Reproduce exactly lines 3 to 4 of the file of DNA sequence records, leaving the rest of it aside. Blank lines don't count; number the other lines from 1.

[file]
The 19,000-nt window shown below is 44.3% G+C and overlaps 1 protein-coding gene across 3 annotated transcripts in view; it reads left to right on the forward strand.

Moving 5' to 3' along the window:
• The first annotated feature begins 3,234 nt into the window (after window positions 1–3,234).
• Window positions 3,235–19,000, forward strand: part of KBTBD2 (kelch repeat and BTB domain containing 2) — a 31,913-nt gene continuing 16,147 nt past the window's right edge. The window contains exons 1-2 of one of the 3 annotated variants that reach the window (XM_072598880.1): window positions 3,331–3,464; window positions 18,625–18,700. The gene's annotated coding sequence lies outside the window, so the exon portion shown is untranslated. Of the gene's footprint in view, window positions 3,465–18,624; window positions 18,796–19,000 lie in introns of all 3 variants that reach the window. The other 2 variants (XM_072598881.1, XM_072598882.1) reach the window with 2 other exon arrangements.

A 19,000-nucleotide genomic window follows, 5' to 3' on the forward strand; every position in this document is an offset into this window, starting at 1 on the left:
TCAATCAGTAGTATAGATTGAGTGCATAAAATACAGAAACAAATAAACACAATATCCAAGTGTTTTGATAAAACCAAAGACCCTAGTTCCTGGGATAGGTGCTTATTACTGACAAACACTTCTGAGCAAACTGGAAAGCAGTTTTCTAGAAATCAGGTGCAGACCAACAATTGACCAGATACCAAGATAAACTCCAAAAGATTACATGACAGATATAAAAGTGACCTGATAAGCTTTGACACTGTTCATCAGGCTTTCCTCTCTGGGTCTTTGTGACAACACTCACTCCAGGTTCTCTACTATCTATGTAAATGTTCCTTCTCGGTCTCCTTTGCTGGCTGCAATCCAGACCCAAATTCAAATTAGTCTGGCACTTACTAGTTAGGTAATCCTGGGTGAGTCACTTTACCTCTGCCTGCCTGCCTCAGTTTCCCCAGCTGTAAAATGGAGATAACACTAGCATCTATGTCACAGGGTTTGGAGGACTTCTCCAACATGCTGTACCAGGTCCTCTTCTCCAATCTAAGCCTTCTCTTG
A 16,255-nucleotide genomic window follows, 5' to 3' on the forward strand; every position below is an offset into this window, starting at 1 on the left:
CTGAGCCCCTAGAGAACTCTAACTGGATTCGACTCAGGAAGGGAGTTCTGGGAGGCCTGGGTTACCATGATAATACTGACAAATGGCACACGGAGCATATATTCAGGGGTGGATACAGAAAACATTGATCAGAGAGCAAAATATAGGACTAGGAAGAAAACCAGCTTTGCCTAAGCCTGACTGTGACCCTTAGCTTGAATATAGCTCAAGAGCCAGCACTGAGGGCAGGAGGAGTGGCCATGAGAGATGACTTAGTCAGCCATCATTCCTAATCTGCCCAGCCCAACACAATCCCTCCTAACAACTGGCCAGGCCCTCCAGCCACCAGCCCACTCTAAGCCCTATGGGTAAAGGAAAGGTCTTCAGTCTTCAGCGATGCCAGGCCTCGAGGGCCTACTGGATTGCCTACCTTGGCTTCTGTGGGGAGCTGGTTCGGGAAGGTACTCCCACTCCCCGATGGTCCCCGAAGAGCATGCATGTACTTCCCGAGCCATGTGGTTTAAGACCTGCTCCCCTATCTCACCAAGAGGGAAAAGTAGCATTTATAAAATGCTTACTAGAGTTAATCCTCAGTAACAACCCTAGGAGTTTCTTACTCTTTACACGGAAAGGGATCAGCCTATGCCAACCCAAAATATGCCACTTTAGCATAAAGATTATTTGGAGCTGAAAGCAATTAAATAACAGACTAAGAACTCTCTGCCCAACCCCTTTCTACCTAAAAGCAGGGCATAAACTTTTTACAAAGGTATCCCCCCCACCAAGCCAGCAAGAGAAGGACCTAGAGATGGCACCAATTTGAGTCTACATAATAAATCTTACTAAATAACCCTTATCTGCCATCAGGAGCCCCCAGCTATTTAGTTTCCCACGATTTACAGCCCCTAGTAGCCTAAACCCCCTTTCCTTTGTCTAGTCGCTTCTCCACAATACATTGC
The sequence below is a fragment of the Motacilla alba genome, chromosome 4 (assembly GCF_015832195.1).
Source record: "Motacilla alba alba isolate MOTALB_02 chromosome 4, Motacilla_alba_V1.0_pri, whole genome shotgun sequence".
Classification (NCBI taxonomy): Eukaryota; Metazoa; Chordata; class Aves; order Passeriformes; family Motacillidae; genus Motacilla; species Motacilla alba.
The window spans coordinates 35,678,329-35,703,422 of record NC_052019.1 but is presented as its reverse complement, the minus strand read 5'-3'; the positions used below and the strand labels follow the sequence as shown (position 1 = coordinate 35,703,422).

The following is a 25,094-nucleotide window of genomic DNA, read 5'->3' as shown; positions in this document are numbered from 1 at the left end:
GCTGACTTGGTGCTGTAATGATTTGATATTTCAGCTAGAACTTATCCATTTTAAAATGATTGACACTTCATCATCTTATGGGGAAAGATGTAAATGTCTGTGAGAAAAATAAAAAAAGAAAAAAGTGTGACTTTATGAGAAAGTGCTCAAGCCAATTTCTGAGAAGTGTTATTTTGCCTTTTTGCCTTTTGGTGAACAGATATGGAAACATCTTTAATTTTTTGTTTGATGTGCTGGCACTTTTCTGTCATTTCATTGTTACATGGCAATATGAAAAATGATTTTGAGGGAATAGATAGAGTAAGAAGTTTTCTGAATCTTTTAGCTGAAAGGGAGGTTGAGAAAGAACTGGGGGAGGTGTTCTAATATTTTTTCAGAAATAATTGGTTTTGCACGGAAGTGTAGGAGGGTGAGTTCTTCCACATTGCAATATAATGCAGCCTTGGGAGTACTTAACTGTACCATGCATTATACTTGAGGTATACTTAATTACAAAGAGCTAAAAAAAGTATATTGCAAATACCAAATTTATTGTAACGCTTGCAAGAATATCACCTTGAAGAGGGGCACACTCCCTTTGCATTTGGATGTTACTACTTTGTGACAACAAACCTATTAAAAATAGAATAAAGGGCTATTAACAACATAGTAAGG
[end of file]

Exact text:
• The first annotated feature begins 3,234 nt into the window (after window positions 1–3,234).
• Window positions 3,235–19,000, forward strand: part of KBTBD2 (kelch repeat and BTB domain containing 2) — a 31,913-nt gene continuing 16,147 nt past the window's right edge. The window contains exons 1-2 of one of the 3 annotated variants that reach the window (XM_072598880.1): window positions 3,331–3,464; window positions 18,625–18,700. The gene's annotated coding sequence lies outside the window, so the exon portion shown is untranslated. Of the gene's footprint in view, window positions 3,465–18,624; window positions 18,796–19,000 lie in introns of all 3 variants that reach the window. The other 2 variants (XM_072598881.1, XM_072598882.1) reach the window with 2 other exon arrangements.